The news coincides with the Festival's appointment of the Austrian born Franz Prenner as the successor to its chief executive, Romain Hatchuel.
French, who has a maverick reputation, said the network would not be submitting any entries for this year's Cannes Lions as he was unhappy with the awards' new focus on tracking down "scam" ads.
French said: "I am in principle opposed to anything like that. I think it is disgusting. By nature it focuses the jury on witch-hunting rather than looking for good work. I am against this politicisation of advertising. By doing this they exclude small agencies and you don't even know if you have been excluded."
Last year the network submitted approximately 1,500 pieces of creative work for judging; if the boycott holds true, it will be depriving the event of $500,000 in submission fees. A boycott would also see the Festival deprived of the registration fees for a slice of O&M's delegates - the network sent 175 in 2001.
French had been in talks with Hatchuel over his objections to the blacklist. "He wouldn't back down," he said. "I went to all my agencies and asked them what they thought. They all thought it sucked and said let's pull out. So we are and we will continue to do so as long as the blacklist is in place. Unless they scrap this, we're not interested. Now Hatchuel's resigned, we have to see if they carry it on."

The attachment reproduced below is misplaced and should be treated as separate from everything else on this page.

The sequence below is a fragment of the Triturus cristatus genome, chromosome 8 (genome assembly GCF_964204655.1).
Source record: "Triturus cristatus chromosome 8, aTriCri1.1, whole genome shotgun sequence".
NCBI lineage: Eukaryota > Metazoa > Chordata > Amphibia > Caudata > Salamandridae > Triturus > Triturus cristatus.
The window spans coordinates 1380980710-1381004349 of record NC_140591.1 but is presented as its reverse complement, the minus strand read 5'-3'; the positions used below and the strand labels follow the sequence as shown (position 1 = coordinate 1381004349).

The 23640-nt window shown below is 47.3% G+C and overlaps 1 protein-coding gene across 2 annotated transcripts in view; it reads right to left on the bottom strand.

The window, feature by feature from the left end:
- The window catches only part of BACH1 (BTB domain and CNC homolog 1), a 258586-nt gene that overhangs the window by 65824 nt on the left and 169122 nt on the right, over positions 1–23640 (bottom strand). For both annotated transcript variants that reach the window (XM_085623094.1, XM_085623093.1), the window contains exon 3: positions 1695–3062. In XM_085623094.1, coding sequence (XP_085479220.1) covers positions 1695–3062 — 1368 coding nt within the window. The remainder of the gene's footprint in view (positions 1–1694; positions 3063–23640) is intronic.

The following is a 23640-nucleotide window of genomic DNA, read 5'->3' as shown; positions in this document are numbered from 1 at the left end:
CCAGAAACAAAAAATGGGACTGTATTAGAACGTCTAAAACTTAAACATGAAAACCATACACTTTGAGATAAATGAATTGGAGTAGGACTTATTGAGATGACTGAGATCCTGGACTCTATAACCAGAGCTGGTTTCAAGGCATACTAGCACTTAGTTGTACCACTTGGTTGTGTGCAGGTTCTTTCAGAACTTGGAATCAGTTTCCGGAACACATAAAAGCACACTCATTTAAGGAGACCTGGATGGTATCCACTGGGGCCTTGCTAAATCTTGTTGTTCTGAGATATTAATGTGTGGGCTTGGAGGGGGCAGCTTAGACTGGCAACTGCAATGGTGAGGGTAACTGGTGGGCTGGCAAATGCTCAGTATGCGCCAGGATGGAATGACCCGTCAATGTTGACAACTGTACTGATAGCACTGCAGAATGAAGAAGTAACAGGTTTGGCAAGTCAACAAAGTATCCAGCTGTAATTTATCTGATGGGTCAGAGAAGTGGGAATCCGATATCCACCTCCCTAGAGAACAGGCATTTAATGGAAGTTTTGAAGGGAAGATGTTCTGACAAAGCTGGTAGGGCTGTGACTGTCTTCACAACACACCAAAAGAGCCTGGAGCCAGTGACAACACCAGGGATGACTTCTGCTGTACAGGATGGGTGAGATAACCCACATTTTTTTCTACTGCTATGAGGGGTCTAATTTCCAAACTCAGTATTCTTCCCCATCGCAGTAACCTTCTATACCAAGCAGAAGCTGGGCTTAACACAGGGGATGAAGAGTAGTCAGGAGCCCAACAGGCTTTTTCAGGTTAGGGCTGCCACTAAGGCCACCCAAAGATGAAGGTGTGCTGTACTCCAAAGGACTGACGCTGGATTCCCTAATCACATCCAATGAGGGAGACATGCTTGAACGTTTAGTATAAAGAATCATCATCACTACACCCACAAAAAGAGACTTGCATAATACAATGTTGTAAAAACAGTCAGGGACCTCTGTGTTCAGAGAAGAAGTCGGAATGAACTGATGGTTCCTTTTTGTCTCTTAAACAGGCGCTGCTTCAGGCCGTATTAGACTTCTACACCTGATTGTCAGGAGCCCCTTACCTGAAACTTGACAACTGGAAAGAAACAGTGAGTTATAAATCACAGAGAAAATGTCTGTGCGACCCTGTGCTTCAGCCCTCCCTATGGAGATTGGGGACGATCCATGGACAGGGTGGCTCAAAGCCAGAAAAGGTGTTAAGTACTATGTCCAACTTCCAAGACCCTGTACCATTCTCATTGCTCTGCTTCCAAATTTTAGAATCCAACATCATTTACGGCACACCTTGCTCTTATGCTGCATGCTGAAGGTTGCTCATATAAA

Last year's jury president, Saatchi & Saatchi's Bob Isherwood, introduced "The President's Log" - a list of entrants guilty of submitting work that has never run. French added: "Ogilvy was not on the list. The fact we are exceedingly kosher in the way we do things allows me to take this stand. People say 'this is a small client and it ran once in a small magazine and therefore it's not worthy to be judged'. I take grave exception to that. This is a growing trend and it just has to stop. If you have a client, and he has paid you for the ad, and it has appeared - then I can't see the problem."
At present it seems that O&M will be making a lone stand on this issue with no other networks joining French in his action.
Hatchuel has decided to pursue his own interests in Paris. His father, Roger Hatchuel, remains the chairman of the Festival. Prenner, who was approached for the chief executive's task last summer, comes from an agency background but was most recently the managing director of ORF Enterprise, the sales house of the Austrian Broadcasting Corporation.
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